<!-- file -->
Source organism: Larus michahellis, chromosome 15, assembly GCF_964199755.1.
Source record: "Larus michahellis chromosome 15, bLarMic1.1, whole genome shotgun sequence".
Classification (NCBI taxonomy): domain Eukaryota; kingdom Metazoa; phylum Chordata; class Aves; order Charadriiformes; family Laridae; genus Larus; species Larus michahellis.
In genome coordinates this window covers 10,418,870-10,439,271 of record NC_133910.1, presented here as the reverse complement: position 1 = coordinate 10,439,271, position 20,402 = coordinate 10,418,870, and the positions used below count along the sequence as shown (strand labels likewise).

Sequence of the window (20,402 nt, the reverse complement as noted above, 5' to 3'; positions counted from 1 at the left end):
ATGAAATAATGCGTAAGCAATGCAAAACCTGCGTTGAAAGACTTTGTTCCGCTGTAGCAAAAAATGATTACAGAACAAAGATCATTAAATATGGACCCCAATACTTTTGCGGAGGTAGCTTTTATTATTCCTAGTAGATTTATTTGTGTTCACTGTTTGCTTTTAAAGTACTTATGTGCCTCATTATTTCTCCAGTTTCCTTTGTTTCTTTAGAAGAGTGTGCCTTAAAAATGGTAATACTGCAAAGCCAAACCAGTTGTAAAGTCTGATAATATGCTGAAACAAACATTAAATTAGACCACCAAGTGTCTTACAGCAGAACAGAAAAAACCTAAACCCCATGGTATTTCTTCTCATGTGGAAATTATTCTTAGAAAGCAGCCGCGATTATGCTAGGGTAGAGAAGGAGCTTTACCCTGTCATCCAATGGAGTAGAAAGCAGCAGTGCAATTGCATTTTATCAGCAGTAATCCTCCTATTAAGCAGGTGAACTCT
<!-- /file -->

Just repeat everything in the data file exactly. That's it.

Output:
Source organism: Larus michahellis, chromosome 15, assembly GCF_964199755.1.
Source record: "Larus michahellis chromosome 15, bLarMic1.1, whole genome shotgun sequence".
Classification (NCBI taxonomy): domain Eukaryota; kingdom Metazoa; phylum Chordata; class Aves; order Charadriiformes; family Laridae; genus Larus; species Larus michahellis.
In genome coordinates this window covers 10,418,870-10,439,271 of record NC_133910.1, presented here as the reverse complement: position 1 = coordinate 10,439,271, position 20,402 = coordinate 10,418,870, and the positions used below count along the sequence as shown (strand labels likewise).

Sequence of the window (20,402 nt, the reverse complement as noted above, 5' to 3'; positions counted from 1 at the left end):
ATGAAATAATGCGTAAGCAATGCAAAACCTGCGTTGAAAGACTTTGTTCCGCTGTAGCAAAAAATGATTACAGAACAAAGATCATTAAATATGGACCCCAATACTTTTGCGGAGGTAGCTTTTATTATTCCTAGTAGATTTATTTGTGTTCACTGTTTGCTTTTAAAGTACTTATGTGCCTCATTATTTCTCCAGTTTCCTTTGTTTCTTTAGAAGAGTGTGCCTTAAAAATGGTAATACTGCAAAGCCAAACCAGTTGTAAAGTCTGATAATATGCTGAAACAAACATTAAATTAGACCACCAAGTGTCTTACAGCAGAACAGAAAAAACCTAAACCCCATGGTATTTCTTCTCATGTGGAAATTATTCTTAGAAAGCAGCCGCGATTATGCTAGGGTAGAGAAGGAGCTTTACCCTGTCATCCAATGGAGTAGAAAGCAGCAGTGCAATTGCATTTTATCAGCAGTAATCCTCCTATTAAGCAGGTGAACTCT